So... I'm a bit bummed that no one else has brought this up, considering it was discussed extensively here - but we'd want to be very careful about partial-hiding for the simple reason that we wouldn't want to hit readers with unpleasant surprises if they ran the snippet. I'm not even talking about potential security issues here; as soon as you can hide executable code while encouraging people to run it, you open the door to all sorts of griefing opportunities that are considerably less likely without it. At best, such behavior would break the assumption that snippets are self-contained solutions - if you think you're seeing everything needed to accomplish a task while in fact key elements are hidden, confusion will result.
At minimum, the option to run the snippet should not be made available unless the full code was made visible first.
Beyond that, I think the idea here is too limited to be of much value given you can already just copy the relevant code and hide the entire snippet (see my other answer for why you might want to do this anyway). The answer of yours that prompted this request is a perfect example - you've already posted two variations on the relevant code; what remains in the snippet is hardly more than this.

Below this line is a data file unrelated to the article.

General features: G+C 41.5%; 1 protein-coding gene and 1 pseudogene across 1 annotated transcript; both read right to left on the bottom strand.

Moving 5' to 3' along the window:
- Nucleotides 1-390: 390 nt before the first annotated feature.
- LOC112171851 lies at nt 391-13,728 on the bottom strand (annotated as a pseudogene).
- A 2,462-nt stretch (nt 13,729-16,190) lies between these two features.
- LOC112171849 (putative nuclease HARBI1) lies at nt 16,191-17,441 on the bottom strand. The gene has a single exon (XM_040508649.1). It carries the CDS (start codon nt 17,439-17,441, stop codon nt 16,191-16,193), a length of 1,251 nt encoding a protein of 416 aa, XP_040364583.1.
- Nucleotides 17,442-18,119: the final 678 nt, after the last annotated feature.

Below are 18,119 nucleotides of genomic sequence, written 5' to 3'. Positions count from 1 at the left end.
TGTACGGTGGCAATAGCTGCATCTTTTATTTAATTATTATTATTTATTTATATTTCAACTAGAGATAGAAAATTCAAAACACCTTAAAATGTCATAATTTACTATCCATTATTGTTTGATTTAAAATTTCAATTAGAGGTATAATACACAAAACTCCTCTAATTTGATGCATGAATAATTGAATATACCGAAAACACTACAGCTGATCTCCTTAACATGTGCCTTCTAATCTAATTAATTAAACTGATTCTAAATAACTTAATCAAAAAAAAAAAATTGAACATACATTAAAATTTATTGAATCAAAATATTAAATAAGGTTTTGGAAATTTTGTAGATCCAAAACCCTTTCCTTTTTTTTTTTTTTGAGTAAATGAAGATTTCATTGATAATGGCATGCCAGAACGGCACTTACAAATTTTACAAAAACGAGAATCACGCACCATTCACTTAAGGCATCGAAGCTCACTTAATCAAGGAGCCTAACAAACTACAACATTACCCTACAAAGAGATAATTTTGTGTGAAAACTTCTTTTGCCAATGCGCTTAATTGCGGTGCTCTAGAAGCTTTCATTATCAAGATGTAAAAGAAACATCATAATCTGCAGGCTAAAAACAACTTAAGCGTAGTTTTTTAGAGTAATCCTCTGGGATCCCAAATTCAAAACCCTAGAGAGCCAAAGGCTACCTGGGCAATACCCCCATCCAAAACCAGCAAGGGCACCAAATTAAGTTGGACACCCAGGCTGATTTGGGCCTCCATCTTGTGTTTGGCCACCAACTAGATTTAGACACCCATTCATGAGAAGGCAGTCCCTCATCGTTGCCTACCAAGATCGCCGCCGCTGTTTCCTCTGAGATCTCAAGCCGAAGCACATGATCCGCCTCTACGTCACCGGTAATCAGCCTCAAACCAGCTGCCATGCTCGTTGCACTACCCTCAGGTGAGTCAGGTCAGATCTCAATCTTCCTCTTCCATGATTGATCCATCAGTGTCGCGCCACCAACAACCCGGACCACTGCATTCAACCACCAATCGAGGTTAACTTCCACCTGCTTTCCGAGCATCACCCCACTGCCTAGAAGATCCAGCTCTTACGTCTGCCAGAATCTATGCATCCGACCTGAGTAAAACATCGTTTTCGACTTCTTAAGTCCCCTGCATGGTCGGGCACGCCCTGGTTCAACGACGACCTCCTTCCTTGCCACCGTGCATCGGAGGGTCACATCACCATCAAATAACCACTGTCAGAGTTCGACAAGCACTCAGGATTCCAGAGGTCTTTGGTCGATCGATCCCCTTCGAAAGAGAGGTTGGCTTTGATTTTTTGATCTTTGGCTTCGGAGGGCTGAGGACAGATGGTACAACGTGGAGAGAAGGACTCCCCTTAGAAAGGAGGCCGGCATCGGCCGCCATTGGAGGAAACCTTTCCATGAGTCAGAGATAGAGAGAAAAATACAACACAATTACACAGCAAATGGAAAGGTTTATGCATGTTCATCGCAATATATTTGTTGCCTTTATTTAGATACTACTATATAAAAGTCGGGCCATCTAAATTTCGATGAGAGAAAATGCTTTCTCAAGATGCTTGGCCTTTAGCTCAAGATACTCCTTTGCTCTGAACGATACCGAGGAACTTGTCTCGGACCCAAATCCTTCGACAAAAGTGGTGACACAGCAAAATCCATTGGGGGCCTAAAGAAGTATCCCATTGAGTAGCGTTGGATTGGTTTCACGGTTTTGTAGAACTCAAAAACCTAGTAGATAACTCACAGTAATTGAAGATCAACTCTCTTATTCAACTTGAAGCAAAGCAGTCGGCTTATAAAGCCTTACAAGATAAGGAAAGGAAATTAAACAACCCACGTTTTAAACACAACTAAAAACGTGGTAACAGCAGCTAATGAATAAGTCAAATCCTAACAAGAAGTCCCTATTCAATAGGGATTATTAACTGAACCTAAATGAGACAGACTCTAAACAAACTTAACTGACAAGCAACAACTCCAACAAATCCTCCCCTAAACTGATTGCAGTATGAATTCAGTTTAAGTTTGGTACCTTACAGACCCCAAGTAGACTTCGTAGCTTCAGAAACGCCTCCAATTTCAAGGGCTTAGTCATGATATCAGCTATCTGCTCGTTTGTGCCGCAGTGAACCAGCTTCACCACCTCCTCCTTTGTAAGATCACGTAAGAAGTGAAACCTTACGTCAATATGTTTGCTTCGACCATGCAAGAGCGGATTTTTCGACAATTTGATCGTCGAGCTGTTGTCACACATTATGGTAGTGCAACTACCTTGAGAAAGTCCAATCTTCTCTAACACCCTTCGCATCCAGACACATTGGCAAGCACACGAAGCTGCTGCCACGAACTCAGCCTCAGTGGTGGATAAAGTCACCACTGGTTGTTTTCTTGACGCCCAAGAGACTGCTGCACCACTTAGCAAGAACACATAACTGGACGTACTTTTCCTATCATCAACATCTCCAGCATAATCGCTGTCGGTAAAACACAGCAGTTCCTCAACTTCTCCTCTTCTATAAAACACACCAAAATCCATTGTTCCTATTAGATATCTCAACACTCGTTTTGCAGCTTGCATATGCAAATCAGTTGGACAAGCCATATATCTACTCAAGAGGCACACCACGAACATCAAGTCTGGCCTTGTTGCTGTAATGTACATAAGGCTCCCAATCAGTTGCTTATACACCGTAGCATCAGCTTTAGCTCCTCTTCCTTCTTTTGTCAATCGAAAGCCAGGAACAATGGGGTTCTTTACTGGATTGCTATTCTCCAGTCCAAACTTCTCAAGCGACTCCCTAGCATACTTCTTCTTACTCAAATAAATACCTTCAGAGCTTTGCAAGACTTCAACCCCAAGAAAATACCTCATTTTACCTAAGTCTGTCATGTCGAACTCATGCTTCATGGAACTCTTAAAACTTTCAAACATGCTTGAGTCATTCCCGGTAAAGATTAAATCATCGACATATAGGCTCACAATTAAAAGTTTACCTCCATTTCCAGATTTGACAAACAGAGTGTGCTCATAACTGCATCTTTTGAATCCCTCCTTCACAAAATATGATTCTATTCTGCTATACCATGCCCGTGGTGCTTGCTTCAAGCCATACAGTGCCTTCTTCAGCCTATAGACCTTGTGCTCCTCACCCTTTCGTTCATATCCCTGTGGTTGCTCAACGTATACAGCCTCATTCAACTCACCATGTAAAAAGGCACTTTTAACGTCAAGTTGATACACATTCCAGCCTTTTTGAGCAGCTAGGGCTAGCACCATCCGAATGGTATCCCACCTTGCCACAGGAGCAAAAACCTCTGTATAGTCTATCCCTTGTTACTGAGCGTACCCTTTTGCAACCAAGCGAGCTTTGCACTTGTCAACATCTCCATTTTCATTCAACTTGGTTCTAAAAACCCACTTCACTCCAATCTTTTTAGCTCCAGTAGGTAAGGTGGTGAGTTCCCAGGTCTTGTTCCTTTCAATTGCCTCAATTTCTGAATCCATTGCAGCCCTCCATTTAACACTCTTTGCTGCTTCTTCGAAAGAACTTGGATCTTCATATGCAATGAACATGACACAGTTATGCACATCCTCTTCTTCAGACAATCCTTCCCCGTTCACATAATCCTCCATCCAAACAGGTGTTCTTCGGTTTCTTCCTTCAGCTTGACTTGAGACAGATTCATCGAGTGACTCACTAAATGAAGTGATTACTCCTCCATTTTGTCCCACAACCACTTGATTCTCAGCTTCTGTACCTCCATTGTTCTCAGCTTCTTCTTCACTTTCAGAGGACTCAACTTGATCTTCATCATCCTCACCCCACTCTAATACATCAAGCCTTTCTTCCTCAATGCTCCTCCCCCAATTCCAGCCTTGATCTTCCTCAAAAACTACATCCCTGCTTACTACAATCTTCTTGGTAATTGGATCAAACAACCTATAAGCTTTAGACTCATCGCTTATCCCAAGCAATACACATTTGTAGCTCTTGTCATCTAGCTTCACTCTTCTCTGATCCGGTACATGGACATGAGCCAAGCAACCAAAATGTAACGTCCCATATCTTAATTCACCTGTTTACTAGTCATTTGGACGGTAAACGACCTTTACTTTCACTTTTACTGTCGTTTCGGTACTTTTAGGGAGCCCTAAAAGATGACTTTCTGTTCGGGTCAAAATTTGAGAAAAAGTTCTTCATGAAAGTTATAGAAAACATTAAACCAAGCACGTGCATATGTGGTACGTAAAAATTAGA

However, there are situations where this is not the case, where a fair bit of setup or tear-down code exists that is necessary for the example but irrelevant to the answer. What would be useful is the ability to mark specific lines or sections as visible, with the rest of the code collapsed by default. For example, one might use specially-formatted comments to selectively override the effects of
This would allow exposing the most important changes by default, and once expanded the example could then be run as normal. Again, this is probably overkill for simple jQuery examples, but I imagine it would be really nice for, say, D3 examples.